If you’re still set on betting on Indiana, check to see if any of the sportsbooks you have access to are still offering +5. This is referred to as “line shopping,” which is looking for the greatest available line.

Over time, line shopping has a significant impact on your bottom line. Because the games land on these numbers a certain percentage of the time, it can change lost bets into pushes and pushes into wins.

Should I Place Money on Spreads?

For a variety of reasons, point spreads are a suitable option for most bettors. For starters, the vig on spread betting is usually among the lowest of any market available. This implies that the sportsbook maintains a smaller portion of the money they accept, which means that more money is returned to the bettors.

Furthermore, in point spreads, high-limit gamblers can frequently get a lot of money down. If you have a lot of money and like to wager big, spread betting is for you because the stakes are usually high compared to other markets.

Finally, spread betting makes a lot of games that would otherwise be boring worth viewing. Sure, Purdue may have a 10-point lead against Indiana in the fourth quarter, but the game’s fate with the handicap factored in remains uncertain. 

Just be aware that when it comes to spread betting, you will run into some difficult scenarios. End-game scenarios, in particular, frequently play out in ways that hurt a spread bet but have no bearing on the actual outcome. A -20.5 NBA favorite up 120-100 in the waning seconds, for example, may play sloppy defense and allow a meaningless bucket to cover the spread.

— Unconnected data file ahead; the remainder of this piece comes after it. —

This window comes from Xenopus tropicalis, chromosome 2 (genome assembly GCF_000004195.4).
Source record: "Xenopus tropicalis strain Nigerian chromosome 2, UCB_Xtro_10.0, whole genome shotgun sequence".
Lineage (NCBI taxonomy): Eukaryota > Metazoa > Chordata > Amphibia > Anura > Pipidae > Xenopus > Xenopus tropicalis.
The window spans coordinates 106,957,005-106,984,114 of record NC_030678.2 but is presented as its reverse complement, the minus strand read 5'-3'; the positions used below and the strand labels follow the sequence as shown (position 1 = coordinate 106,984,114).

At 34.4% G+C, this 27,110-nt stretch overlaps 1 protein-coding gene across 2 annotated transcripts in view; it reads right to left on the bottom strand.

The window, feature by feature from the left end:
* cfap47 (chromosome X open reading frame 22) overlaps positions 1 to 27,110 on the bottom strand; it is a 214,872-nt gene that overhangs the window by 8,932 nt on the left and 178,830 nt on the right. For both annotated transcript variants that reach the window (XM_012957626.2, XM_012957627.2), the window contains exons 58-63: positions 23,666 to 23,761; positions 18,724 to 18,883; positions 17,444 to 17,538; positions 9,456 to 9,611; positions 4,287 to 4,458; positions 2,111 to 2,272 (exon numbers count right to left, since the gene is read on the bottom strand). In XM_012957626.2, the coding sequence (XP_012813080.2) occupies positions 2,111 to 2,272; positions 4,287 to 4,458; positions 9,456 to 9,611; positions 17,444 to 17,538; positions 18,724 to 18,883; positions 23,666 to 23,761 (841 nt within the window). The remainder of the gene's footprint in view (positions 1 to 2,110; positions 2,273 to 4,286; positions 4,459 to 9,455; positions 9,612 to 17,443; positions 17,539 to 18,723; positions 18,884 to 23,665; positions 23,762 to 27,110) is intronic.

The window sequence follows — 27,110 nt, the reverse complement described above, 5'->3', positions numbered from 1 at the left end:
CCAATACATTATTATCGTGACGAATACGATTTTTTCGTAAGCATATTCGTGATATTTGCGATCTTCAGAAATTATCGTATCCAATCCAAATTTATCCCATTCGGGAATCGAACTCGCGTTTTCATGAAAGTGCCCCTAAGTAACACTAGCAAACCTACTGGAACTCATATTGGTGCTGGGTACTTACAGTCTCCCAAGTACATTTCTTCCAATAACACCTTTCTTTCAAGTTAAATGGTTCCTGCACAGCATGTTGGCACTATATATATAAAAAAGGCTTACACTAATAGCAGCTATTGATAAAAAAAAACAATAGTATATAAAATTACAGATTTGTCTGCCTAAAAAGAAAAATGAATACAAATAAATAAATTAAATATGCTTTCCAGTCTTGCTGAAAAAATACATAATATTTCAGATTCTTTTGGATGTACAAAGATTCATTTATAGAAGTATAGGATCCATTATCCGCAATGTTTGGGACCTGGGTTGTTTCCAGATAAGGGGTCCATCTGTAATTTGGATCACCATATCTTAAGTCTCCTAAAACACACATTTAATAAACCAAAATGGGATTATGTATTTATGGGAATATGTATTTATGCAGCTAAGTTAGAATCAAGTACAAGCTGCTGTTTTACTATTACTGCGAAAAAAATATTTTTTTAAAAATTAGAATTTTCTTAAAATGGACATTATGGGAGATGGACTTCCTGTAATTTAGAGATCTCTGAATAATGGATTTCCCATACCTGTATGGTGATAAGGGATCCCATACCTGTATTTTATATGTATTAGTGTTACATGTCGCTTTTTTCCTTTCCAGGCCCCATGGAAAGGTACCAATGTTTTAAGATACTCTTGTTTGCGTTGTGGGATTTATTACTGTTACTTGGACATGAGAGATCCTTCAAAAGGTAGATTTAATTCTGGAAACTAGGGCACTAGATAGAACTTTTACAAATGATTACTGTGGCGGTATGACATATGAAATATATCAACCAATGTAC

Can you Put Point Spread Bets into a Parlay?

Yes, gamblers can mix point spread bets with other sorts of bets in a parlay which is a multi-part wager in which all of the bet’s components must win. Parlaying spread bets are quite common among sports gamblers because it increases your payout if it does hit.

Spread betting usually entails laying -110, and a parlay effectively rolls over the earnings of each bet into the next. If you’re wondering how much your parlay will payout, keep in mind that most two-leg parlays payout at around 3-to-1, with the odds, nearly doubling for each additional leg.

Most bettors will struggle to benefit from parlays. All or almost all of the bets in a parlay must have a positive anticipated value for the parlay to be lucrative. It is very hard to parlay together bets with close to even odds to make money.